Even the terrorizing of Thugwane's family in the township is debated. Sindani says the matter has been settled quietly. The measures taken cannot be discussed "for security reasons," he says, but there will be no problem. Is that true? At least one source says he has heard a rumor that the local government is behind the threats, on the theory that a scared Thugwane is a compliant Thugwane. Whom to believe? Thugwane knows only that he still hears about the threats. He is still nervous. He notices that there is no fence behind his rented house, that anyone could approach at any time.
"Josia should be nervous," Makhubedu, the security guard, says. "There are bad people around. I have four sons, and I tell them if they are jealous of someone owning something, say they are jealous of someone who has a car, they should simply work as hard as they can, and someday, if they are lucky like Josia, they will have what they want. Some people just can't wait. They just take what they want."
Thugwane could leave, of course. People tell him that all the time. Posso tells him to come to the U.S., live in Albuquerque and train. How could he do that? This place in South Africa is what he knows. Its people are the people he knows. His mother and father live in his old tin house in the township. His 90-year-old grandfather lives on the veld. This is the home of his tribe, his customs, his beliefs. Where else would he fit? If he is the face of South Africa, shouldn't he be there?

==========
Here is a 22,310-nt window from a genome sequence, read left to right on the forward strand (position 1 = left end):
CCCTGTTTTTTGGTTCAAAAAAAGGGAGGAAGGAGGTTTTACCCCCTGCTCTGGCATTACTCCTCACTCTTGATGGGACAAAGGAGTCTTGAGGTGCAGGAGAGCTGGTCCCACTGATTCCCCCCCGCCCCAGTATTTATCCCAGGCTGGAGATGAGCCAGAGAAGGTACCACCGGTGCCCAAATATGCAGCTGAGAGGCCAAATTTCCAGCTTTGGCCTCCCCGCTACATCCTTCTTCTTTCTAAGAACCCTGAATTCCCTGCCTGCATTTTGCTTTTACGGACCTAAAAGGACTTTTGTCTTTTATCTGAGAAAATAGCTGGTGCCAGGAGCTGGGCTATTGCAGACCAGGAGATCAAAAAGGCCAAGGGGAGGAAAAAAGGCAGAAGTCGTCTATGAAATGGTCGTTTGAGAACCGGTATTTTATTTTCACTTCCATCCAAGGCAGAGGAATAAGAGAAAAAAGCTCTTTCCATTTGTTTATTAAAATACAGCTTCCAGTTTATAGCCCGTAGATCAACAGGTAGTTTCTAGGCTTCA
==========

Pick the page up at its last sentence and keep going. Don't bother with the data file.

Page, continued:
These are his roads. This is his life.
"Where do you usually run on your workouts?" the face of South Africa is asked.
"I run all kinds of routes around here," Thugwane says, clicking his Ndebele words to a translator. "I have different routes for different days. I run up the coal piles for the big hills. I run the road toward the township for the long runs, 20 kilometers to the Oliphants River, 20 kilometers back. Sometimes I used to run straight, the 40 kilometers to the township. I don't do that anymore. I can't."
Take a look. Happiness should be a simpler, earthly matter.